In the Philippines, breast cancer is the leading cause of cancer of women; one in 13 Filipinas will develop breast cancer in her lifetime.  Among Filipino males, prostate cancer is the second most common cancer (after lung cancer).  “Health Online Zine” points out: “Many studies have shown that avocado can inhibit the growth of prostate cancer. The oleic acid in avocado is also effective in preventing breast cancer.”

Some dermatologists recommend using – not eating! – avocado for those with dry skin.  Here’s how to use it: Rub the inside of the skins against clean skin. For a face mask, mix 1/4 cup each of avocado puree and sour cream. Gently rub on the face and neck, avoiding the sensitive areas around the eyes, and let it soak in about 15 minutes. Rinse with tepid water. Then gently massage the invisible oil into the skin with an upward and outward motion.

Overall, avocado is considered a complete food: it has vitamins, minerals, antioxidants, calories and fiber, no cholesterol, and is sodium free.  As such, avocado is ideal for growing up children, adults and even for babies, especially when blended with other fruits. For athletes, avocado is a nutritious energy booster to rev up the body’s strength.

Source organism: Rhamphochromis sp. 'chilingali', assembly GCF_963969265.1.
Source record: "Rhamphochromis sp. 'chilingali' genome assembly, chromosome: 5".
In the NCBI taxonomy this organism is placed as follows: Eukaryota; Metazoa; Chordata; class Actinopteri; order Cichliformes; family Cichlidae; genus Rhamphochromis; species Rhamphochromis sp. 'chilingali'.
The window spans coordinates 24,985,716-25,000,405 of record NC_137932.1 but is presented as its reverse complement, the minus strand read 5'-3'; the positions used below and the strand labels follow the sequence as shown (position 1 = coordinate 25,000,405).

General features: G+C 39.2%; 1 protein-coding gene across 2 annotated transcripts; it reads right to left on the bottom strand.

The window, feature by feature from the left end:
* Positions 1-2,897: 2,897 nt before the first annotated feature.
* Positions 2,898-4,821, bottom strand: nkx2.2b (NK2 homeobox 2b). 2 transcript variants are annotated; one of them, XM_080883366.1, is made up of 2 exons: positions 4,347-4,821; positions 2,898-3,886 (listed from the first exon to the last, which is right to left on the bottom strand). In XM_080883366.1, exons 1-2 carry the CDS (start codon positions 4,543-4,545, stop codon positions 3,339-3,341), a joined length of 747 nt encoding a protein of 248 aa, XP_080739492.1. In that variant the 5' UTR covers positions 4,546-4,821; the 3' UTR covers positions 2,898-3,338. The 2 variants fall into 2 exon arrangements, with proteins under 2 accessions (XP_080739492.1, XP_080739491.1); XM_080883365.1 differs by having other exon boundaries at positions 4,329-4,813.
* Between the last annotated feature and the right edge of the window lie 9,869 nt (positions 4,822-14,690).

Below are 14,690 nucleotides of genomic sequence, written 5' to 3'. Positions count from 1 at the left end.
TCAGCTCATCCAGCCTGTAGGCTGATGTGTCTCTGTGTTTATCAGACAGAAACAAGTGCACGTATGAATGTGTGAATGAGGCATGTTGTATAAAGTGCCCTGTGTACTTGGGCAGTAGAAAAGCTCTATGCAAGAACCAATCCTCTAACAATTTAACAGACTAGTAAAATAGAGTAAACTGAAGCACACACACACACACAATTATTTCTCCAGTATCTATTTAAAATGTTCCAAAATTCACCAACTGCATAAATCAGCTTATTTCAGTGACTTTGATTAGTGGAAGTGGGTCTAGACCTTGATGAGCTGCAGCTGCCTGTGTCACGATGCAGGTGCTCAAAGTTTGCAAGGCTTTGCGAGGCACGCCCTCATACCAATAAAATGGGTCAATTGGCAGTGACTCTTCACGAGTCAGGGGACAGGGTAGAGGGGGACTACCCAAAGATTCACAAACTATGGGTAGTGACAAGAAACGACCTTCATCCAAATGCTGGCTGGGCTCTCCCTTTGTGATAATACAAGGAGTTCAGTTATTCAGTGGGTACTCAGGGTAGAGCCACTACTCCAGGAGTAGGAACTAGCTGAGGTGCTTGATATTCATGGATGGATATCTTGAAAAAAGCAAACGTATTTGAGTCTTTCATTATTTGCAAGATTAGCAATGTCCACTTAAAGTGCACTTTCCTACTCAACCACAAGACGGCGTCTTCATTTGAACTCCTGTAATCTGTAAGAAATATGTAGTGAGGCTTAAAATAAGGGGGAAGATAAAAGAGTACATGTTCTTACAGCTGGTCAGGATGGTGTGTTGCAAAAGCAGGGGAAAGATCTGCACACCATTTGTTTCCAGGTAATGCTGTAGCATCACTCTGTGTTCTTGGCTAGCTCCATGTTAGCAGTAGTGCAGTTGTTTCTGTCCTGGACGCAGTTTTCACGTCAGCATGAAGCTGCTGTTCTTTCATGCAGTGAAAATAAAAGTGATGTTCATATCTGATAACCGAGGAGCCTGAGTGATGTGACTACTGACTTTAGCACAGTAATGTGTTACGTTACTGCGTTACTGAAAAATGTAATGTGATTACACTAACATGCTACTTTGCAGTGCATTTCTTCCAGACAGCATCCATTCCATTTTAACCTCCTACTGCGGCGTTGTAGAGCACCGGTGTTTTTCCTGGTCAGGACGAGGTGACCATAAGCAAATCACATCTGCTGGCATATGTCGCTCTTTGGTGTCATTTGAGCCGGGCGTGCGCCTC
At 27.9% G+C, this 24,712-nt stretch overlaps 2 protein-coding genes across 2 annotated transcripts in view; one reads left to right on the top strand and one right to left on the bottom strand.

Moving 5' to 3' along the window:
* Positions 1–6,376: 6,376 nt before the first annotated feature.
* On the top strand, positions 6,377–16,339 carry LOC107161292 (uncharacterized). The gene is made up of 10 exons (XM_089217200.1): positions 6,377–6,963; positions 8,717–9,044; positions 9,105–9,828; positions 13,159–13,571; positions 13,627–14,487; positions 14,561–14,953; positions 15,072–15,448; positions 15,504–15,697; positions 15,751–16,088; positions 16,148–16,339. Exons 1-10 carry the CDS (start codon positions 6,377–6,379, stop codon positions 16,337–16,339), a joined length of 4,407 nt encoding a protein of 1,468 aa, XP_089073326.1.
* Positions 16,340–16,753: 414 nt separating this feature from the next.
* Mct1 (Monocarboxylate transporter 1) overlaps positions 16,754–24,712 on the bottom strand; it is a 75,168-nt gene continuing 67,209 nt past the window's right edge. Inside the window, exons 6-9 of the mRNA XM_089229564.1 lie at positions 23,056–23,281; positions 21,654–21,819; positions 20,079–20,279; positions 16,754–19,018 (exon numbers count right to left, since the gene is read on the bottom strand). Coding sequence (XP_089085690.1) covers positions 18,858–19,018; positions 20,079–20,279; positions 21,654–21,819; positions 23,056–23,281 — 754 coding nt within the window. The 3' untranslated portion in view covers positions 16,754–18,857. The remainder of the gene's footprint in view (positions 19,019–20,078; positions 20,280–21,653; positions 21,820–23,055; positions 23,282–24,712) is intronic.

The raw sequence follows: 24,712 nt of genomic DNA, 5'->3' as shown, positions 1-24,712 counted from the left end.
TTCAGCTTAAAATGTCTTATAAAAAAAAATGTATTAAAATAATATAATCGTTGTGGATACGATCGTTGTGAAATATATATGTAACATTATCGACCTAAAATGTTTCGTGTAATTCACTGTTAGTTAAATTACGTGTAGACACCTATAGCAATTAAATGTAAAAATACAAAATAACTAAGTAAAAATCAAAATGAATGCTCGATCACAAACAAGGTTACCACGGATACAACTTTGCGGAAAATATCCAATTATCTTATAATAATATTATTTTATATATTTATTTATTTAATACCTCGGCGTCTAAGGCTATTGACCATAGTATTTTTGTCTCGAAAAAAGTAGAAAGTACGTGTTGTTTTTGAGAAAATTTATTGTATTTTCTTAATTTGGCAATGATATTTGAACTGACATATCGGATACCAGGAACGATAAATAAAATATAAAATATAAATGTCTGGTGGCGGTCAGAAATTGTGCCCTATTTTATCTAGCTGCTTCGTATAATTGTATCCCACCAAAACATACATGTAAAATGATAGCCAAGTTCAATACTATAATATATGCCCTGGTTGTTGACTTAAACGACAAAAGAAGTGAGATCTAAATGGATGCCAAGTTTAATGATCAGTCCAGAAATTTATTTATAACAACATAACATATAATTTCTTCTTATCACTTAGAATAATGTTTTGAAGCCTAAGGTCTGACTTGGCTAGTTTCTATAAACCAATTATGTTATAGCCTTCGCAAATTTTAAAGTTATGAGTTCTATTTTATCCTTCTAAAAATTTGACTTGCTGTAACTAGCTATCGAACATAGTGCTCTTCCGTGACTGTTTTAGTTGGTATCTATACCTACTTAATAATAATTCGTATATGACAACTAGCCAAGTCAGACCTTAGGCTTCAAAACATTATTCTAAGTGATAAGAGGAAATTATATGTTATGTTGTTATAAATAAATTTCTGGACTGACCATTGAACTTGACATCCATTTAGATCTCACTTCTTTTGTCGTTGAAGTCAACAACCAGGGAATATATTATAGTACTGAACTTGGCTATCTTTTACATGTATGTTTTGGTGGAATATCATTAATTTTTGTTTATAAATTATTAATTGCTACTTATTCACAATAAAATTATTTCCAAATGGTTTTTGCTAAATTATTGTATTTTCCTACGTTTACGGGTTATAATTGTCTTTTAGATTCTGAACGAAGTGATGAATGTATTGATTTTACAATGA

In the past, avocado has been considered to be an aphrodisiac.  In fact, the Aztecs used the avocado as a sex stimulant and its name for the fruit as ahuacatl, which means “testicle.” Because of this well-entrenched reputation for inducing sexual prowess, avocado wasn’t purchased or consumed by any person wishing to protect their image from slanderous assault.

Although edible by themselves, avocados are commonly used as a base in dips.  In areas where the fruit is commonly grown, a common breakfast is avocado on toast. This is made by mashing the avocado with some lemon juice, salt and pepper and spreading on hot freshly toasted bread.